Phil Rhodes is a Cinematographer, Technologist, Writer and above all Communicator. Never afraid to speak his mind, and always worth listening to, he's a frequent contributor to RedShark.
If you're one of the people who's preordered a Blackmagic Cinema Camera, unless you're very lucky, you will probably have noticed that you don't actually have one yet. RedShark, in common with the rest of the world’s media, is eagerly awaiting the arrival of a camera to put through its paces.
For most of the history of film, if you wanted to insert something into the picture that didn't exist, the camera had to be stationary. Motion tracking allows artificial objects to be inserted convincingly into real footage. Phil Rhodes explains
If you've read the previous two parts of this analysis of frame rates, you'll be aware that what we're all doing is chasing a standard that wasn't picked for how it looked, on the basis of how that standard compares with something else that also wasn't picked for how it looks. Regardless of how much sense this makes, it does lead to a few regional variances in the way this stuff works, principally involving the interaction of 24fps film with local television standards.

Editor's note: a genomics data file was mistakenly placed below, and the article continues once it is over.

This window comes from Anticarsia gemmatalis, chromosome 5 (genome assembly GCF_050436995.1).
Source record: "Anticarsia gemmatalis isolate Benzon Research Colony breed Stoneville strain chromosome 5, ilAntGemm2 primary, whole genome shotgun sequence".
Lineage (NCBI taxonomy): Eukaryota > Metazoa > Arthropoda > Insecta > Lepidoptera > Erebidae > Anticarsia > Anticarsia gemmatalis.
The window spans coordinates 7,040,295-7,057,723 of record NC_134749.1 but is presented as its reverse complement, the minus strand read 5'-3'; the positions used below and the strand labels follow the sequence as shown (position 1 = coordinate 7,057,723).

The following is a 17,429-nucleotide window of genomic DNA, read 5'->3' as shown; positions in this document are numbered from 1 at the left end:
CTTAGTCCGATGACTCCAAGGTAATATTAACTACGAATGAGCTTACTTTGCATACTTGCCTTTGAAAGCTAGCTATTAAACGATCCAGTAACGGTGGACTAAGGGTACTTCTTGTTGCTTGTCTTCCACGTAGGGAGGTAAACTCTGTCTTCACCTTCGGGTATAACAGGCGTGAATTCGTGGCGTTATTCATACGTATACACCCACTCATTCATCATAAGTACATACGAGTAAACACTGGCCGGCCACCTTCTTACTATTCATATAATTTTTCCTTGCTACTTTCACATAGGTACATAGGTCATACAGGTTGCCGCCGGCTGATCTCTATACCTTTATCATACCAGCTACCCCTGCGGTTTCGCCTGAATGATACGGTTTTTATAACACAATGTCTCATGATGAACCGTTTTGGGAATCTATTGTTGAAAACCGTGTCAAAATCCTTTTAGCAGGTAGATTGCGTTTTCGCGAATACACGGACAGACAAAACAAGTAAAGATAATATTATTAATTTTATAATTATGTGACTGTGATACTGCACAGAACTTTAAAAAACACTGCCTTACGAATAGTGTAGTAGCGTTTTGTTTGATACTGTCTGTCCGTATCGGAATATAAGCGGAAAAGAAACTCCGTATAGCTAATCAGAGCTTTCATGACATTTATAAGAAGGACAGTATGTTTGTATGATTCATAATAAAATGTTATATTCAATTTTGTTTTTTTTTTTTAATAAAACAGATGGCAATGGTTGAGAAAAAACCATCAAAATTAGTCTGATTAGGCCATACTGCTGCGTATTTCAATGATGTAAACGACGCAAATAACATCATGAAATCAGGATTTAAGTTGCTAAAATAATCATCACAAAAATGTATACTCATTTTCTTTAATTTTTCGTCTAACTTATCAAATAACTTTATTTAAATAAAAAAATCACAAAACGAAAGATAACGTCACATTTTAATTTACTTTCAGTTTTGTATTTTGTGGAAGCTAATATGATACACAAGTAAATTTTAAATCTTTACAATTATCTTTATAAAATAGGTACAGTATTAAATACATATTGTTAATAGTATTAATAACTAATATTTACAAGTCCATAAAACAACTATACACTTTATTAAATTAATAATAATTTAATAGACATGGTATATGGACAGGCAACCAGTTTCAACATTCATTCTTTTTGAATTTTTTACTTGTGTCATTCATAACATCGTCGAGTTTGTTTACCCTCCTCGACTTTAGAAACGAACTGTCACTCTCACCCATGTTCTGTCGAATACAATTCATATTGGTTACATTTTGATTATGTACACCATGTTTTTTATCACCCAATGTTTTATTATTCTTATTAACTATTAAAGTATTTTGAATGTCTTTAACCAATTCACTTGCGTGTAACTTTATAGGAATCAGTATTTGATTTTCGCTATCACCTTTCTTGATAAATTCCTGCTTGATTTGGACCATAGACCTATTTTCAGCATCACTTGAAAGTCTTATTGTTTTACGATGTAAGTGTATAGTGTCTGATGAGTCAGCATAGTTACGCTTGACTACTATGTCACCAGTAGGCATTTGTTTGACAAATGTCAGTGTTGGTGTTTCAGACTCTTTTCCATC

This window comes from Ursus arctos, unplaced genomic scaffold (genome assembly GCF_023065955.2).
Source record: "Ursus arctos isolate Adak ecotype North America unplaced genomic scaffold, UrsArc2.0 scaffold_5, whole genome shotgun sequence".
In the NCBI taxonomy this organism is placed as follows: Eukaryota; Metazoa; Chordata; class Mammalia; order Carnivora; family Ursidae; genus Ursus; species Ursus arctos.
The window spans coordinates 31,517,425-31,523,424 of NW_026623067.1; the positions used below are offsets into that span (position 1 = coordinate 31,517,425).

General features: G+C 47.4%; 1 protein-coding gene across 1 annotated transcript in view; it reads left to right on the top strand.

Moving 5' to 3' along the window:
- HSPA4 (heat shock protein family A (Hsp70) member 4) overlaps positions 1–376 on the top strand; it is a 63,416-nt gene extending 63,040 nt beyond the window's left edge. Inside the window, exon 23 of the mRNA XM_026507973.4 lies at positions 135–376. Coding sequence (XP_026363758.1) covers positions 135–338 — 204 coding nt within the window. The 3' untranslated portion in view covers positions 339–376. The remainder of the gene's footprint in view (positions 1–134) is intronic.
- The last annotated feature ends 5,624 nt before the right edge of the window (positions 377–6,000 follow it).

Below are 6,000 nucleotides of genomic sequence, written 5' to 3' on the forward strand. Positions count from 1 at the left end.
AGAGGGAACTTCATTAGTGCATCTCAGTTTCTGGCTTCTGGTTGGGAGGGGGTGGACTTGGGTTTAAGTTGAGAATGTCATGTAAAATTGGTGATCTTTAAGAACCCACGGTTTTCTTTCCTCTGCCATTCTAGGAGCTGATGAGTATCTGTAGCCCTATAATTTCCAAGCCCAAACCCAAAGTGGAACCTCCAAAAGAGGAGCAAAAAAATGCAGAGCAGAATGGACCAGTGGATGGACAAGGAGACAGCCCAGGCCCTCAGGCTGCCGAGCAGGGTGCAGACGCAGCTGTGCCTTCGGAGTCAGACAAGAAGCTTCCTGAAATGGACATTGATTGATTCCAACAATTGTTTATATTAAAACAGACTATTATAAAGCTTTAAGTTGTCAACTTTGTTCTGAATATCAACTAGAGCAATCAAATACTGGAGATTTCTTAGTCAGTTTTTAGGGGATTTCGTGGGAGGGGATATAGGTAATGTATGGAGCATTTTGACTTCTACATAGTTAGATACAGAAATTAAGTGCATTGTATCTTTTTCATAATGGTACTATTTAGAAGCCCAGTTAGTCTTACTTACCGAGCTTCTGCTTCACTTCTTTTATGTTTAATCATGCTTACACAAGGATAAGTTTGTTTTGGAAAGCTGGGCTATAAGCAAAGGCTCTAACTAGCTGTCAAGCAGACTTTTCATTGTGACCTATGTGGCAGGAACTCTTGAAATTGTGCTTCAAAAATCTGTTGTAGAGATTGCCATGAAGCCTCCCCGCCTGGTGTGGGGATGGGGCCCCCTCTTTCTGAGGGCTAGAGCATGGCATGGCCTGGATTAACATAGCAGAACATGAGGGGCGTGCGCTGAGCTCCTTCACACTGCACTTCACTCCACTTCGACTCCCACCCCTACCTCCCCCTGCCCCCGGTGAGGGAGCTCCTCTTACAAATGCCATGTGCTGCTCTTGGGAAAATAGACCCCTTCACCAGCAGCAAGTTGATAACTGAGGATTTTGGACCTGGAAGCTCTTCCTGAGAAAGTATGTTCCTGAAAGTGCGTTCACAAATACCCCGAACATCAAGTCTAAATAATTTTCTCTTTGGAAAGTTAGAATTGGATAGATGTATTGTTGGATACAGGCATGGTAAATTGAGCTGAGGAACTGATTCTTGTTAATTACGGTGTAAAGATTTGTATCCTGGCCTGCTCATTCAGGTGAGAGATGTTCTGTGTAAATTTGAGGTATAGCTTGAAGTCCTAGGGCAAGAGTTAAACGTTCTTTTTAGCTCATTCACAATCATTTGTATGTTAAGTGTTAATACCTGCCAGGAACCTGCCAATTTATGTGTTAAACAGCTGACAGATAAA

Last time, we looked at why we ended up with 24 frames per second for narrative filmmaking. Having recovered from the shock of realising that it wasn’t actually chosen for any reason to do with the picture at all, it’s worth looking at the fallout of that historical decision and how it affects us today.
This is the first of three articles on concsecutive days that explores the reasons for using 24 fps. As our ability to capture and display much higher framerate that this has blossomed, so has the debate about which number of frames we should show per second. On the face of it, higher framerates should look more real - but in practise, instead of the expected reality, we see cheap-looking TV. 48 fps makes everything look like a soap opera, apparently.
Counter intuitive. Puzzling. What's going on here? Phil Rhodes explores.
If you or I were asked, given current technology, to create a system to record and display moving images, we probably wouldn’t build what actually exists right now. We'd do it completely differently, says Phil Rhodes.
- Sunday 18 Mar 2018 - (34635) This may be the most important lesson about colour you'll ever see
- Sunday 11 Mar 2018 - (31178) How To Edit. Part 1: Preparation
- Wednesday 14 Mar 2018 - (28192) Opinion: Will all cameras eventually have to have Global Shutters?
- Wednesday 21 Mar 2018 - (22908) Why put a camera on your shoulder?
- Wednesday 21 Mar 2018 - (7099) AI can make photos fake in a way that Photoshop never could. And it may take all of us by surprise.
- Friday 23 Mar 2018 - (268) Why multicam is possibly the best way to shoot drama
- Friday 23 Mar 2018 - (718) Freedom of movement will create the ultimate VR experiences
- Friday 23 Mar 2018 - (1320) This could be the best way to get top software without destroying your bank account!
- Thursday 22 Mar 2018 - (1163) How to create wonderful natural looking light for a corporate shoot [Video]
- Thursday 22 Mar 2018 - (2770) A total revolution in processor design is just around the corner